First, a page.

Shara Taylor has always liked working with data.
As a research analyst for the Tennessee Housing Development Agency, she ran data for all of the agency’s programs to create a report for the Tennessee’s Congressional members, General Assembly and other interested parties. More recently, she was an urban development specialist at the Metropolitan Development and Housing Agency where her favorite assignments involve pulling demographic and property data for redevelopment districts.
But Taylor knew she was only scratching the surface of what she could accomplished with data.
She began taking completely asynchronous data science classes, but that format did not work for her learning style. She then learned about the new M.S. Data Science program at Meharry.
“I was looking for an online program that covered a wide breadth of classes,” says Taylor. “I also knew that, as an HBCU, Meharry would focus on issues that disproportionately affect the African American population as we explore data.”
She found an online setting that fit into her work schedule featuring live classes with class discussions.
“If I don’t understand something I can ask questions,” says Taylor. “My professors have always been responsive, but sometimes I also learn when other students ask a question I hadn’t thought of yet.”
While the online, evening classes at Meharry SACS make it possible to work while she pursues her degree, she still needs strong time management skills to balance both demands.
“We have class twice a week. I then use my other weeknights and the weekend to complete any assignments,” says Taylor. “I don’t let my schoolwork bleed into my work day because I can’t depend on having that time.”
Even with the program’s flexibility and her strong organizational skills, mastering the curriculum in the data science program requires commitment.
“I do recommend that anyone considering the program really consider their schedule. You really need to be able to commit a significant time outside of class to be successful,” says Taylor.
Over the course of the program, Taylor continues to be amazed by the power of data science tools.
“Python is my favorite software to use. You can do so much and slice data in many different ways to give you a really deep look,” says Taylor.
In class, Taylor has scraped nutritional data from the FDA website and used the programming language R and Excel to build a tool that allows someone to easily develop a calorie count for any meal.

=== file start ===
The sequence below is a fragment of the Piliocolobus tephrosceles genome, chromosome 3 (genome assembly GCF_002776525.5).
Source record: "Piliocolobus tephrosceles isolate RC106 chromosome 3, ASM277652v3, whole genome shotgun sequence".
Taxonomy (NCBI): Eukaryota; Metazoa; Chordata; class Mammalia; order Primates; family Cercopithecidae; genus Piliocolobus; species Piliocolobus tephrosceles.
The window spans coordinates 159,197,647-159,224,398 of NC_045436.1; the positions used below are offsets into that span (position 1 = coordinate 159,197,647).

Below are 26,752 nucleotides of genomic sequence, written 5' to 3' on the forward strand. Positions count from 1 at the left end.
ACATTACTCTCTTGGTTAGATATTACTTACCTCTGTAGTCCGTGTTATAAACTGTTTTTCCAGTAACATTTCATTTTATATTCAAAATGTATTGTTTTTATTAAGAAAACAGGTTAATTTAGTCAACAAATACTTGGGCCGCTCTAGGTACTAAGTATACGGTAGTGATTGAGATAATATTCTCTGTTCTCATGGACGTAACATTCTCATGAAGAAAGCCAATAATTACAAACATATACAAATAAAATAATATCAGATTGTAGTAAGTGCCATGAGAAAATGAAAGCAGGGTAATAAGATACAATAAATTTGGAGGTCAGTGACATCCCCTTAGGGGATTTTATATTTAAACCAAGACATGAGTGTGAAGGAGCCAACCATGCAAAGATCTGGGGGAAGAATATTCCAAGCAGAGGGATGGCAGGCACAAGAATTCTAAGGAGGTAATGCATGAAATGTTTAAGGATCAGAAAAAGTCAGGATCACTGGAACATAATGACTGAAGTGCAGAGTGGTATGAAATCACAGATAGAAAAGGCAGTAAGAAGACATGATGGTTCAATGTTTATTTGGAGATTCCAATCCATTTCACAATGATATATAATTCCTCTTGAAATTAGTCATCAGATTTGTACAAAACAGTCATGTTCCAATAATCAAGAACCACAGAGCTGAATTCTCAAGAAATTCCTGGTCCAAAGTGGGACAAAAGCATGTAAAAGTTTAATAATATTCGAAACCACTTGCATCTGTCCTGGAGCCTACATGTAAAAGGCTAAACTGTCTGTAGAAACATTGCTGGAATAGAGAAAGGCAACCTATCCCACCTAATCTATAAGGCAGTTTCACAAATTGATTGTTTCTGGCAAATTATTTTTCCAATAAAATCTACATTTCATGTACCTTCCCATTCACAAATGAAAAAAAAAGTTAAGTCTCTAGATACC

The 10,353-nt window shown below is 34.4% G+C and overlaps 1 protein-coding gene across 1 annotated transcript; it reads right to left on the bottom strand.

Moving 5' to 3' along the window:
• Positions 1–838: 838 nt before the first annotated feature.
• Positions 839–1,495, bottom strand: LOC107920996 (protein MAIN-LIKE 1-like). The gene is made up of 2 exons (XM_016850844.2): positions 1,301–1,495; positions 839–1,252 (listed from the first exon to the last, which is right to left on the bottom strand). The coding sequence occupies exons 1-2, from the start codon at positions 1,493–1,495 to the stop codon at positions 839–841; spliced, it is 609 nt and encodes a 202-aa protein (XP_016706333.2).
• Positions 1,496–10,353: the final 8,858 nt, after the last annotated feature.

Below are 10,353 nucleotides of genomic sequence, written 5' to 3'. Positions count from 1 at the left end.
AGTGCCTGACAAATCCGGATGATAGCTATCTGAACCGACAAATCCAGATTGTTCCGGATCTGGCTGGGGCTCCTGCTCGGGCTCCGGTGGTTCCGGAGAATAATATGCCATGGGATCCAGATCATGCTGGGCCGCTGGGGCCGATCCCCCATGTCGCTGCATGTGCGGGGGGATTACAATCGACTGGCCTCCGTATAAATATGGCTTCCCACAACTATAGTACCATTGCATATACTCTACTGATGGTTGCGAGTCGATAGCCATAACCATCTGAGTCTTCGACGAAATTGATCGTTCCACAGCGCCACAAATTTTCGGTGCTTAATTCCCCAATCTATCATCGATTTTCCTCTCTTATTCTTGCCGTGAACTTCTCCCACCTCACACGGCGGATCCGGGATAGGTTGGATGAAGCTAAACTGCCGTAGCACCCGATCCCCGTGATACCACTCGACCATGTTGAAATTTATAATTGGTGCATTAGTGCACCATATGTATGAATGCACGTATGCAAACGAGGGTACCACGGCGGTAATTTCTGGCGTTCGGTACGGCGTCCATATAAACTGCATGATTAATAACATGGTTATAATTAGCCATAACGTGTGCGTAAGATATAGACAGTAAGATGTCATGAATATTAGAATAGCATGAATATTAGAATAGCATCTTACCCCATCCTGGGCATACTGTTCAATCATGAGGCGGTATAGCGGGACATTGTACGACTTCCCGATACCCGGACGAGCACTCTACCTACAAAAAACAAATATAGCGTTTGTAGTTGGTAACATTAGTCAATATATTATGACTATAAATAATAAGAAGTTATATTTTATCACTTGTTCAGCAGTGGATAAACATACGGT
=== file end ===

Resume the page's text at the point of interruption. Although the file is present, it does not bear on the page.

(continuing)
“To make it easy for someone who isn’t a data person to pull that information with just a few clicks is very intriguing to me,” says Taylor. She also applied machine learning to use X-ray images to distinguish COVID-19 from other illnesses affecting the lungs in Dr. Bishnu Sarker’s Computational Machine Learning course.
Using 2,000 images from the COVID-19 Radiography Database, Taylor built a Convolutional Neural Network (CNN) that can distinguish between COVID-19, viral pneumonia, lung infections and normal lungs.
“It was really an interesting project,” says Taylor. “It is amazing that you can build an algorithm that can work at such a granular level and diagnose a disease.”
The M.S. Data Science program concludes with a capstone course, and Taylor’s Natural Language Processing class inspired a project idea that would merge her interest in data with her passion for music.
“We did a project that pulls lyrics from different songs. We then classify the lyrics by content, genre and style so that a Spotify or Pandora can make recommendations to people based on the actual content of the music they listen to versus the genre or the artist,” says Taylor.
Her capstone project could take that project steps further, and also address a problem she finds with the algorithms of music streaming services.
“I love music, but one of my frustrations with steaming services is how they recommend artists,” says Taylor. “I might like a hip-hop artist, but then a service will recommend another artist that sounds similar, but with content I don’t enjoy.”
“I am thinking about a project where I would develop an algorithm that recommends songs by their content. So, after listening to that first hip-hop artist, I might want to hear a pop artist with content covering similar topics,” says Taylor.